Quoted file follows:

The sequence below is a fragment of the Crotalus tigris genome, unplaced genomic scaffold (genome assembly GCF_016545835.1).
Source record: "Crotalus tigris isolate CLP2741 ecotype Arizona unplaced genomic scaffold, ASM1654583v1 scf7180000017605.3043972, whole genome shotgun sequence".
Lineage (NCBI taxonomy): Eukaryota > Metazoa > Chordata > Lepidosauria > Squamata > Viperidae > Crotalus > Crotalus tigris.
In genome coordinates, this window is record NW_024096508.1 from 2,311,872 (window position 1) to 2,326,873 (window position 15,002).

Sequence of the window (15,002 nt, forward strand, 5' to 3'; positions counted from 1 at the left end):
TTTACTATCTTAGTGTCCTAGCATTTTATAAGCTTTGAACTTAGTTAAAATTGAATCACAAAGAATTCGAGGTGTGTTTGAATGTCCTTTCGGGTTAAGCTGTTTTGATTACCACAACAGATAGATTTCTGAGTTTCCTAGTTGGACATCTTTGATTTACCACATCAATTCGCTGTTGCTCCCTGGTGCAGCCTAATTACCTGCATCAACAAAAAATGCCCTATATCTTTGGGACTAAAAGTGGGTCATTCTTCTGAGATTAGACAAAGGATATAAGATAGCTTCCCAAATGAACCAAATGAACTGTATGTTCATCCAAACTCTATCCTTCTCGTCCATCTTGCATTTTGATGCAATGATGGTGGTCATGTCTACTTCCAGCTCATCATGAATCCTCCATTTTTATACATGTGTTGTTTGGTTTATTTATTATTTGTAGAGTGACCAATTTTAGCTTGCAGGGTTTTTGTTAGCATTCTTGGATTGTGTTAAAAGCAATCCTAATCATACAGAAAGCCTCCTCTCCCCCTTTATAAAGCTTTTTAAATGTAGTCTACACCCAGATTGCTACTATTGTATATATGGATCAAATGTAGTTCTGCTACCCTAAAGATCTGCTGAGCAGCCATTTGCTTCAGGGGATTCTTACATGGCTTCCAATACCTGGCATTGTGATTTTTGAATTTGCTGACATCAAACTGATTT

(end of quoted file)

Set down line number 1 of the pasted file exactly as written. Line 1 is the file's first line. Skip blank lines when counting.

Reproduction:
The sequence below is a fragment of the Crotalus tigris genome, unplaced genomic scaffold (genome assembly GCF_016545835.1).